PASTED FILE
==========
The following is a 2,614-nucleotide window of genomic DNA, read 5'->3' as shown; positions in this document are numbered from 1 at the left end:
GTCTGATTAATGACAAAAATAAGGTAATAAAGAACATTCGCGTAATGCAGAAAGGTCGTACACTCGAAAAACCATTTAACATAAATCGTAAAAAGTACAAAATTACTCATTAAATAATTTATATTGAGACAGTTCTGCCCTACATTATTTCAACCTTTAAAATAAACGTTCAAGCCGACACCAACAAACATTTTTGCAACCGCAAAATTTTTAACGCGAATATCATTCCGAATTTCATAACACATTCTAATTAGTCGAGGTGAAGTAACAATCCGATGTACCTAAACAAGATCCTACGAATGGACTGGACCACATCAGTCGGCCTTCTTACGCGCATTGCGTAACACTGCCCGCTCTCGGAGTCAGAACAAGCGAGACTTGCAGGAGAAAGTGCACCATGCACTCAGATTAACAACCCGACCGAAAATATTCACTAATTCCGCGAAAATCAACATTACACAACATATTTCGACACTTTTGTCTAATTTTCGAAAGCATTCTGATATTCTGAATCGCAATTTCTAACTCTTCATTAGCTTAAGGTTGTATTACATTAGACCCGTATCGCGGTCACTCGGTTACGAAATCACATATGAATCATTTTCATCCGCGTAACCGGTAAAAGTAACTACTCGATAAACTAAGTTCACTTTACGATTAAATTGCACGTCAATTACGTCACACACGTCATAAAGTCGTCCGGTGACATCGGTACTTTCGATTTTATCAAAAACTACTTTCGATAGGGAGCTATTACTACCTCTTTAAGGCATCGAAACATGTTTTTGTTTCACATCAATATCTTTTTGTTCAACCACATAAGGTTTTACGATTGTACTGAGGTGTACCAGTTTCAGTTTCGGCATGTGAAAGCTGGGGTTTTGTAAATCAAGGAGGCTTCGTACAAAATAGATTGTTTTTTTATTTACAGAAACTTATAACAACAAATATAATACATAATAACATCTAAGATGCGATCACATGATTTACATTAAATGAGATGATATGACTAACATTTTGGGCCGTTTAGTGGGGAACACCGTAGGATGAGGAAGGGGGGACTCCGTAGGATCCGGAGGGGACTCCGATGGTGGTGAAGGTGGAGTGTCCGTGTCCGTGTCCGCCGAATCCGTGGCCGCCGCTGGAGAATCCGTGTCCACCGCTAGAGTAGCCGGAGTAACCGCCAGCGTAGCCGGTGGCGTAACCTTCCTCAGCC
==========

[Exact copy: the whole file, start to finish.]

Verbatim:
The following is a 2,614-nucleotide window of genomic DNA, read 5'->3' as shown; positions in this document are numbered from 1 at the left end:
GTCTGATTAATGACAAAAATAAGGTAATAAAGAACATTCGCGTAATGCAGAAAGGTCGTACACTCGAAAAACCATTTAACATAAATCGTAAAAAGTACAAAATTACTCATTAAATAATTTATATTGAGACAGTTCTGCCCTACATTATTTCAACCTTTAAAATAAACGTTCAAGCCGACACCAACAAACATTTTTGCAACCGCAAAATTTTTAACGCGAATATCATTCCGAATTTCATAACACATTCTAATTAGTCGAGGTGAAGTAACAATCCGATGTACCTAAACAAGATCCTACGAATGGACTGGACCACATCAGTCGGCCTTCTTACGCGCATTGCGTAACACTGCCCGCTCTCGGAGTCAGAACAAGCGAGACTTGCAGGAGAAAGTGCACCATGCACTCAGATTAACAACCCGACCGAAAATATTCACTAATTCCGCGAAAATCAACATTACACAACATATTTCGACACTTTTGTCTAATTTTCGAAAGCATTCTGATATTCTGAATCGCAATTTCTAACTCTTCATTAGCTTAAGGTTGTATTACATTAGACCCGTATCGCGGTCACTCGGTTACGAAATCACATATGAATCATTTTCATCCGCGTAACCGGTAAAAGTAACTACTCGATAAACTAAGTTCACTTTACGATTAAATTGCACGTCAATTACGTCACACACGTCATAAAGTCGTCCGGTGACATCGGTACTTTCGATTTTATCAAAAACTACTTTCGATAGGGAGCTATTACTACCTCTTTAAGGCATCGAAACATGTTTTTGTTTCACATCAATATCTTTTTGTTCAACCACATAAGGTTTTACGATTGTACTGAGGTGTACCAGTTTCAGTTTCGGCATGTGAAAGCTGGGGTTTTGTAAATCAAGGAGGCTTCGTACAAAATAGATTGTTTTTTTATTTACAGAAACTTATAACAACAAATATAATACATAATAACATCTAAGATGCGATCACATGATTTACATTAAATGAGATGATATGACTAACATTTTGGGCCGTTTAGTGGGGAACACCGTAGGATGAGGAAGGGGGGACTCCGTAGGATCCGGAGGGGACTCCGATGGTGGTGAAGGTGGAGTGTCCGTGTCCGTGTCCGCCGAATCCGTGGCCGCCGCTGGAGAATCCGTGTCCACCGCTAGAGTAGCCGGAGTAACCGCCAGCGTAGCCGGTGGCGTAACCTTCCTCAGCC